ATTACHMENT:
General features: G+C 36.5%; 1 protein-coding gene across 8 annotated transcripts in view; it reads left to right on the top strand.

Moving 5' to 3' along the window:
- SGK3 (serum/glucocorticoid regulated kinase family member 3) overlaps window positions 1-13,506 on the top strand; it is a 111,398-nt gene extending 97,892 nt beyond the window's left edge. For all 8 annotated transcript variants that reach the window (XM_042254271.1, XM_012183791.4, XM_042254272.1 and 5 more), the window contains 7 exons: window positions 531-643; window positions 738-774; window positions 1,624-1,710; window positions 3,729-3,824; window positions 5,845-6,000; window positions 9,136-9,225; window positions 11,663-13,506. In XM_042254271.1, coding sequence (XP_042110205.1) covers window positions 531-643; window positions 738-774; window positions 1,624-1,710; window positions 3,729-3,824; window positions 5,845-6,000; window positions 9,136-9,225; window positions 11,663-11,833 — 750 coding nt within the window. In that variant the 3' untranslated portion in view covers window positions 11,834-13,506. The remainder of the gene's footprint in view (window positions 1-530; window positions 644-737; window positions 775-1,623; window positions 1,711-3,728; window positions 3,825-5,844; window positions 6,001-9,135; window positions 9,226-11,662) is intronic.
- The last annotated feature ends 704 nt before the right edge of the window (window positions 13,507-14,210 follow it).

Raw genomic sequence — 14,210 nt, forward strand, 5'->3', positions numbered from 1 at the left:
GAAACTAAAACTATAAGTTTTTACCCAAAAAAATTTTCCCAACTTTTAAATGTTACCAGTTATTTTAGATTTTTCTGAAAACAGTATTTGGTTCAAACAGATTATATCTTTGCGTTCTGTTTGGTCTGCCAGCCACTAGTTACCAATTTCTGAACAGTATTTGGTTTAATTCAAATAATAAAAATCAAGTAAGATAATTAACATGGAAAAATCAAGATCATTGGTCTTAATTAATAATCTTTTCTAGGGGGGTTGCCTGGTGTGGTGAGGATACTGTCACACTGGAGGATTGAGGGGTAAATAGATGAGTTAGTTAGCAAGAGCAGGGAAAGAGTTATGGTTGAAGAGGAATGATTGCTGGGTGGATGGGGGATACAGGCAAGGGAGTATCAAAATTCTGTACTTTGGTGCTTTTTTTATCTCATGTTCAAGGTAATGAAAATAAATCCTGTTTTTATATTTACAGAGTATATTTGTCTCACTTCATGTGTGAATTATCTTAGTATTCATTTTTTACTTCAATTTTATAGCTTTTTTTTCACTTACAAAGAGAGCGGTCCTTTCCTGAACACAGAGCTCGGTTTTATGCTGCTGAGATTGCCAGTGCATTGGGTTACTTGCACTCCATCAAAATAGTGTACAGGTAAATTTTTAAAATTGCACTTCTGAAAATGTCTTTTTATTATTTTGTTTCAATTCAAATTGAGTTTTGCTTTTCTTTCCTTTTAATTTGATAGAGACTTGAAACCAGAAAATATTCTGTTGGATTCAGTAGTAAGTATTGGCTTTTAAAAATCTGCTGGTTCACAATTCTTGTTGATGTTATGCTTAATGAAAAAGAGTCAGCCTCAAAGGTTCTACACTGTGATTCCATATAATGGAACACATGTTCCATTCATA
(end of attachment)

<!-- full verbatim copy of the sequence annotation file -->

General features: G+C 36.5%; 1 protein-coding gene across 8 annotated transcripts in view; it reads left to right on the top strand.

Moving 5' to 3' along the window:
- SGK3 (serum/glucocorticoid regulated kinase family member 3) overlaps window positions 1-13,506 on the top strand; it is a 111,398-nt gene extending 97,892 nt beyond the window's left edge. For all 8 annotated transcript variants that reach the window (XM_042254271.1, XM_012183791.4, XM_042254272.1 and 5 more), the window contains 7 exons: window positions 531-643; window positions 738-774; window positions 1,624-1,710; window positions 3,729-3,824; window positions 5,845-6,000; window positions 9,136-9,225; window positions 11,663-13,506. In XM_042254271.1, coding sequence (XP_042110205.1) covers window positions 531-643; window positions 738-774; window positions 1,624-1,710; window positions 3,729-3,824; window positions 5,845-6,000; window positions 9,136-9,225; window positions 11,663-11,833 — 750 coding nt within the window. In that variant the 3' untranslated portion in view covers window positions 11,834-13,506. The remainder of the gene's footprint in view (window positions 1-530; window positions 644-737; window positions 775-1,623; window positions 1,711-3,728; window positions 3,825-5,844; window positions 6,001-9,135; window positions 9,226-11,662) is intronic.
- The last annotated feature ends 704 nt before the right edge of the window (window positions 13,507-14,210 follow it).

Raw genomic sequence — 14,210 nt, forward strand, 5'->3', positions numbered from 1 at the left:
GAAACTAAAACTATAAGTTTTTACCCAAAAAAATTTTCCCAACTTTTAAATGTTACCAGTTATTTTAGATTTTTCTGAAAACAGTATTTGGTTCAAACAGATTATATCTTTGCGTTCTGTTTGGTCTGCCAGCCACTAGTTACCAATTTCTGAACAGTATTTGGTTTAATTCAAATAATAAAAATCAAGTAAGATAATTAACATGGAAAAATCAAGATCATTGGTCTTAATTAATAATCTTTTCTAGGGGGGTTGCCTGGTGTGGTGAGGATACTGTCACACTGGAGGATTGAGGGGTAAATAGATGAGTTAGTTAGCAAGAGCAGGGAAAGAGTTATGGTTGAAGAGGAATGATTGCTGGGTGGATGGGGGATACAGGCAAGGGAGTATCAAAATTCTGTACTTTGGTGCTTTTTTTATCTCATGTTCAAGGTAATGAAAATAAATCCTGTTTTTATATTTACAGAGTATATTTGTCTCACTTCATGTGTGAATTATCTTAGTATTCATTTTTTACTTCAATTTTATAGCTTTTTTTTCACTTACAAAGAGAGCGGTCCTTTCCTGAACACAGAGCTCGGTTTTATGCTGCTGAGATTGCCAGTGCATTGGGTTACTTGCACTCCATCAAAATAGTGTACAGGTAAATTTTTAAAATTGCACTTCTGAAAATGTCTTTTTATTATTTTGTTTCAATTCAAATTGAGTTTTGCTTTTCTTTCCTTTTAATTTGATAGAGACTTGAAACCAGAAAATATTCTGTTGGATTCAGTAGTAAGTATTGGCTTTTAAAAATCTGCTGGTTCACAATTCTTGTTGATGTTATGCTTAATGAAAAAGAGTCAGCCTCAAAGGTTCTACACTGTGATTCCATATAATGGAACACATGTTCCATTCATA